Novel research from our PhD student Mórna O'Connor asks: What it is to grieve for someone when you have access to the digital traces of that person's life and your relationship with them?
Title: Grief and deceased-related digital culture: An exploratory, longitudinal, qualitative inquiry
What it is to grieve for someone when you have at your disposal the digital traces of that person’s life, and your relationship to them?
Today, for the first time in history, we are grieving relationships that we have detailed digital records of, and grieving people whose activities and communications with us are chronicled across arrays of digital device and platforms. My doctoral thesis, ‘Grief and deceased-related digital culture: An exploratory, longitudinal, qualitative inquiry’ (pass with no corrections, May 2021) centred on the digital traces that can remain at the end of a contemporary life, and the role these digital remains can play in grief. My findings (i) propose an advancement to postmodern grief theories to the digital case, (ii) challenge existing conceptual treatments of digital material’s grief role; and (iii) exemplify the importance of applying established knowledge about grief, and how to study it, to this new scholarly terrain.
A larger contribution of this work is its identification that long-debunked, harmful ideas about grieving are reviving in the digital age. My findings stand as a counter to this revival, demonstrating their fundamental incompatibility with the experience of digital-age grieving, and how we conceptualise and study it. This work also provides a much-needed counter-narrative about digital-age grieving for the general public, and feeds into the policies, terms and designs of arguably the most powerful players in modern grieving: technologies aimed at grievers. This thesis has potentially far-reaching ecological impacts, and application not only for the digitally entangled grief contexts of the present, but those yet to come.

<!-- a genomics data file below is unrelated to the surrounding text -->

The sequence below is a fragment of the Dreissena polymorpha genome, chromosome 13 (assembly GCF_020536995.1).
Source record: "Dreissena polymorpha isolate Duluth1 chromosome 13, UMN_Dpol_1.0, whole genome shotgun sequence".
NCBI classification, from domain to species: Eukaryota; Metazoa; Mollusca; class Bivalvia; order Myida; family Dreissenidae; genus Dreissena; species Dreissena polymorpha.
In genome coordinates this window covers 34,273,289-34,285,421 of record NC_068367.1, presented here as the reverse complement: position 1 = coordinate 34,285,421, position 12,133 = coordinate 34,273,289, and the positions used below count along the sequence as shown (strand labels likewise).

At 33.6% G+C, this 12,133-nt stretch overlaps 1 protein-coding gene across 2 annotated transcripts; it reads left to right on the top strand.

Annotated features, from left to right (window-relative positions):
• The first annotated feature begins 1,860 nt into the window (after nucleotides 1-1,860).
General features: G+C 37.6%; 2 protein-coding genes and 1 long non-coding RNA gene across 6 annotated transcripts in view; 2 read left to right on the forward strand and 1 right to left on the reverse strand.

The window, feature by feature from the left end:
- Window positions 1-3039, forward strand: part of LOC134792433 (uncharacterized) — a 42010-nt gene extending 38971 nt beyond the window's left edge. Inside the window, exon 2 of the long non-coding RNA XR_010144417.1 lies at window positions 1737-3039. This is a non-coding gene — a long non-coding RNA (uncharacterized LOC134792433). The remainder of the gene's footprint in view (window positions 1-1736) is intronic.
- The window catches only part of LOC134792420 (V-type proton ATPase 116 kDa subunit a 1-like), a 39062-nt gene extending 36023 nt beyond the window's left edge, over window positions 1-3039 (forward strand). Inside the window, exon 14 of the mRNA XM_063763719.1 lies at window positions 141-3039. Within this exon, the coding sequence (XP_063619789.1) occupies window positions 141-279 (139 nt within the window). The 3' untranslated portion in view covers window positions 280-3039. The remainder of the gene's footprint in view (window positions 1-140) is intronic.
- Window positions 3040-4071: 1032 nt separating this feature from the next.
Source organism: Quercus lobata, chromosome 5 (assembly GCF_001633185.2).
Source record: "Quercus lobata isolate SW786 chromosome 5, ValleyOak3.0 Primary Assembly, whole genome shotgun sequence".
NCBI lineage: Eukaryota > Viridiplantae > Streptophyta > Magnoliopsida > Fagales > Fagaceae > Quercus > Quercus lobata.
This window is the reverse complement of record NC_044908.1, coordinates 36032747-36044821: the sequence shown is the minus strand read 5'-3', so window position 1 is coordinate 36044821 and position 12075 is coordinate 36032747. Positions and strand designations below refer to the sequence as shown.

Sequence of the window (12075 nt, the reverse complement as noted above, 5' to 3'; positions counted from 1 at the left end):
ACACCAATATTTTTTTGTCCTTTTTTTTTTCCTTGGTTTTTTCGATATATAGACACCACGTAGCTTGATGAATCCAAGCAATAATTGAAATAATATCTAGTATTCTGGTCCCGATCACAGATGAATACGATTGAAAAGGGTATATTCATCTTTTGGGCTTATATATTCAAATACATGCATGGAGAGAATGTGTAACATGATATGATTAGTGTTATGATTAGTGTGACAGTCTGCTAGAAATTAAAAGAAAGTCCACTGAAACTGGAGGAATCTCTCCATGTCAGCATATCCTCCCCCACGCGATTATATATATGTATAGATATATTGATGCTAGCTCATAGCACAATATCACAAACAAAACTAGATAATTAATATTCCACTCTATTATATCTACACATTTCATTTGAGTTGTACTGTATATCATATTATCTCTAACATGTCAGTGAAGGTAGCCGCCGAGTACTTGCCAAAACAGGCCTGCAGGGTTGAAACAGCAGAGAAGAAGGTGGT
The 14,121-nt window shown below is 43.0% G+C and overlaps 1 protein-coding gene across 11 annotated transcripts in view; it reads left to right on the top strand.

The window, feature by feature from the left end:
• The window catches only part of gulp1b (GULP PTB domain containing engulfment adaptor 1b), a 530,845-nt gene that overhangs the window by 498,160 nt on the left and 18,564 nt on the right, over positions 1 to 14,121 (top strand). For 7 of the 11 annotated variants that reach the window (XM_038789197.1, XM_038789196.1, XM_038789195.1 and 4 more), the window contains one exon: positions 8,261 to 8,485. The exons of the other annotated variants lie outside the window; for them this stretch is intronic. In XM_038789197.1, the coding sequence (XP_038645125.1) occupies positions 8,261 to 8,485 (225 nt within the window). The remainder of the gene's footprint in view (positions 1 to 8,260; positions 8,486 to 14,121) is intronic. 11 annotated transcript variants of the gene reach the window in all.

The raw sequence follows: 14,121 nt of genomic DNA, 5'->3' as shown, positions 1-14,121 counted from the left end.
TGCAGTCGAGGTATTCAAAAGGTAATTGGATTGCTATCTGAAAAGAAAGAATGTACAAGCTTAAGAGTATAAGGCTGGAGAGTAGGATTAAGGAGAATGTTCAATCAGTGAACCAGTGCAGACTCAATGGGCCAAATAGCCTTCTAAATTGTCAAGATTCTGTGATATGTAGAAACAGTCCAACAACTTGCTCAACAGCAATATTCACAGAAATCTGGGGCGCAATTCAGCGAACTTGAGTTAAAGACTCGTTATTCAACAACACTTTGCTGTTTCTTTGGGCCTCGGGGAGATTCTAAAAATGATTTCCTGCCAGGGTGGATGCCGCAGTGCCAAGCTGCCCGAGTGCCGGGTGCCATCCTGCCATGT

O'Connor, M. (2020). Posthumous digital material: Does it ‘live on’ in survivors’ accounts of their dead? In M. Savin-Baden & V. Mason-Robbie (Eds.), Digital Afterlife: Death matters in a digital age (pp. 39-56). New York: Chapman and Hall/CRC. https://doi.org/10.1201/9780429322198.
O’Connor, M. & Kasket, E. (2022, in press). What grief isn’t: Dead grief concepts and their digital-age revival. In T. Machin, C. Brownlow, J. Gilmour, & S. Abel (2021), Social Media and Technology Across the Lifespan (Chapter 8). Palgrave Macmillan.
Conference presentations and posters
O’Connor, M. (2018). Preliminary findings of The Digital Memories Study: Exploring how individuals and groups of bereaved people use and experience
the posthumous digital material of their dead over time. Death Online Research Symposium, University of Hull, U.K., 15-17 August.
O’Connor, M. (2017). Preliminary findings of The Digital Memories Study. Association of Bereavement Service Co-ordinators Annual Conference: Death & Bereavement in the Digital Age. 11-12 July, Trinity University College, Leeds, UK.
O’Connor, M., Seymour, J., Wharrad, H. and Caswell, G. (2015). Unearthing digital remains after death: A qualitative exploration of the experiences of the bereaved in the digital era. Palliative Care Research Society PhD Conference: Research in the field of supportive, palliative and end of life care: developing the next generation of researchers, December 8th, University of Nottingham, UK.
Designer and curator for Museum of Random Memory: The Sound of Forgetting, 21-22 May, 2018, Data Justice Conference (Cardiff/UK) and Webworkhouse (Cork/Ireland). Live sonic installation and interactive event between two countries. Blogpost: https://futuremaking.space/the-un-archivable/